Written evidence submitted by Openreach (PEG0099)

 

Openreach welcomes the opportunity to respond to this inquiry. We are in the process of building the UK’s largest full fibre network, which will deliver significant economic and social benefits to communities across the UK.

 

We have already passed 3.0 million premises with full fibre and recently announced the aim to pass 20 million premises by the mid to late 2020s.  We remain on track to meet our short term targets of passing 4.5 million premises by March 2021, despite the recent challenges the pandemic has posed.

 

Before the onset of the pandemic and national lockdown, we were passing more than 30,000 premises per week with full fibre, and are continuing to ramp up our deployment to meet our longer term ambitions.

 

 

Openreach welcomes the government’s commitment to ‘building back better,’ and investing in job creation and the economic recovery. We believe ministers should be including the following as guiding principles:

 

  1.                Development of infrastructure, including the full fibre network

 

The national lockdown has demonstrated the importance of the UK’s digital network and achieving the national roll out of full fibre broadband. Our existing network has ensured the country has remained connected: enabling businesses to function where remote working is possible; accelerating transformative change in how health services are delivered; and allowing separated families including those shielding and the most vulnerable to remain connected.

 

Research from Centre for Economic and Business Research (CEBR), commissioned last year by Openreach, estimated the rapid deployment of Fibre to the Premises (FTTP) could boost productivity and generate £59 billion in increased GVA if the national roll-out is completed by 2025. Through enabling increased home working, it could also bring 500,000 people back into the workforce, and support the development of new home-based businesses.

 

We believe prioritising the full fibre roll-out and supporting the development of the UK’s digital infrastructure should be one of government’s guiding principles in the recovery package.

 

  1. Achievement of carbon net zero and encouraging greater use of electric vehicles

 

A consequence of reduced travel during the crisis has meant lower carbon emissions and improved air quality. Ministers must include the environment in their guiding principles for recovery, and this should include working with local authorities and the private sector to ensure the availability of charging points that will encourage greater use of electric vehicles.

 

Openreach maintains the second largest commercial fleet of vehicles in the UK and has set an ambition to migrate our fleet to EVs by 2030.  We have launched - alongside BT and The Climate Group – the Electric Fleet Coalition, which has recently set out some of the policy interventions which will required in order to support this transition towards a green fleet.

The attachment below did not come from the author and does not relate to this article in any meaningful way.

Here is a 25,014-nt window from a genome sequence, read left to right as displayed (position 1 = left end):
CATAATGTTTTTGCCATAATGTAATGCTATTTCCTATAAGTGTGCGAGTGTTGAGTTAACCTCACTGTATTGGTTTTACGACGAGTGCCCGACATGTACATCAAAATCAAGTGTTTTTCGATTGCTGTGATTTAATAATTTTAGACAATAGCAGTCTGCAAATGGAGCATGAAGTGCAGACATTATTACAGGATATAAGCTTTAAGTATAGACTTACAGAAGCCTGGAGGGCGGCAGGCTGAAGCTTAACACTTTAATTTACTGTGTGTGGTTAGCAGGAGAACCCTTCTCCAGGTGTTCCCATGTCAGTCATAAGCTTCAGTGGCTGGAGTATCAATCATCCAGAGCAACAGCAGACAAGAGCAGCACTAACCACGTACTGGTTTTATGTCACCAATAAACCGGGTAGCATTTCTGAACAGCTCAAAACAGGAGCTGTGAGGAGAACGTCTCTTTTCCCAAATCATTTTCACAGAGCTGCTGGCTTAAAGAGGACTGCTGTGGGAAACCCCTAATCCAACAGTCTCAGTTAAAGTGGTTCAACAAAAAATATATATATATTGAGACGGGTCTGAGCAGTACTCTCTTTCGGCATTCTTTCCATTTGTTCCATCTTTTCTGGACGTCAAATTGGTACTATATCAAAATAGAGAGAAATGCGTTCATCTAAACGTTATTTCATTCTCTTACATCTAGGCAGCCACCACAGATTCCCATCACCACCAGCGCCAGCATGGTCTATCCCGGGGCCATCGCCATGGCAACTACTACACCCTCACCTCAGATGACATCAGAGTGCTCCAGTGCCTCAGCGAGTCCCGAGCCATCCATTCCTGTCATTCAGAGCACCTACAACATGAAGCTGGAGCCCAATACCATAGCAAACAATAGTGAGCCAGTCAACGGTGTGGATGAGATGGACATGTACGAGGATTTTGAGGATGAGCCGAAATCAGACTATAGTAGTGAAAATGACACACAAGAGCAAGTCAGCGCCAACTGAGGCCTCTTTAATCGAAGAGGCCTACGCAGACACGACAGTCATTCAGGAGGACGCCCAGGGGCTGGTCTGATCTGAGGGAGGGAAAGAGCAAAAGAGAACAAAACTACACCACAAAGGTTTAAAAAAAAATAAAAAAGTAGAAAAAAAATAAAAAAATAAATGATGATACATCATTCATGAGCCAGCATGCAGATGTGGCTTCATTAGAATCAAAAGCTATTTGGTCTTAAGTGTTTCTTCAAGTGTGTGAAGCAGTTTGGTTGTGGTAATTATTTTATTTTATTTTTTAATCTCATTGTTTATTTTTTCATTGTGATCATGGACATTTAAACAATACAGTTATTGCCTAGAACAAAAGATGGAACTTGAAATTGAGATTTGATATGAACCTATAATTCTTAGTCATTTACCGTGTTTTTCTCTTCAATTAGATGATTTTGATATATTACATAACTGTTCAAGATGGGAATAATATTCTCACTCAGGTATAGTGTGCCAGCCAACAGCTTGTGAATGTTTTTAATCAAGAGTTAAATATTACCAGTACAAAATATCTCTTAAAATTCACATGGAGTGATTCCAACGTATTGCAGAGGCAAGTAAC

1. Job creation and upskilling the workforce

 

The Learning and Work Institute has estimated that unemployment could rise to more than four million, a level not seen the Great Depression. Young people will be particularly affected, with youth unemployment projected to increase to more than a million this year.

 

We welcome the government’s prioritisation of employment and measures outlined by the Chancellor in his summer statement, and support measures to incentivise apprenticeships and vocational training.

 

In addition, it is worth considering the extent to which further support can be given to onshore manufacturing.  Openreach already sources large volumes of supplies from within the UK, but being able to access a wider range of supplies from within the UK would both support the economy and increase supply chain resilience.  This includes electric van manufacturing, which would enable us to meet our carbon reduction targets while supporting UK manufacturers.

 

 

The National Infrastructure Commission has estimated the cost of the national FTTP roll-out to be c.£33 billion. Much of this will be delivered through private sector investment, with the government having committed £5 billion for the roll-out in the hardest to reach areas of the country.

 

The issue for government is less one of committing additional public investment to the roll-out as to removing the obstacles to an accelerated build rate in order to support the private sector case for investment. Alongside supporting the investment case, it is also important to enable the private sector to deliver at both pace and scale, so removing barriers to deployment is vital.  It is also critical to ensure that the existing financial commitment from the Government is deployed in the most effective manner possible for the hardest to reach areas of the UK.

 

These outcomes can best be supported by Government through:

 

  1. Extending the holiday on business rates relief on the full fibre network: The current business rates structure is a disincentive to investment. We pay rates on both our existing copper infrastructure and the full fibre we are installing. The latter incurs higher business rates, meaning we are paying more for the technology the government wants for the country. There is a strong case for the extension of business rate relief on the FTTP network as it is developed. This would support scale investment in full fibre.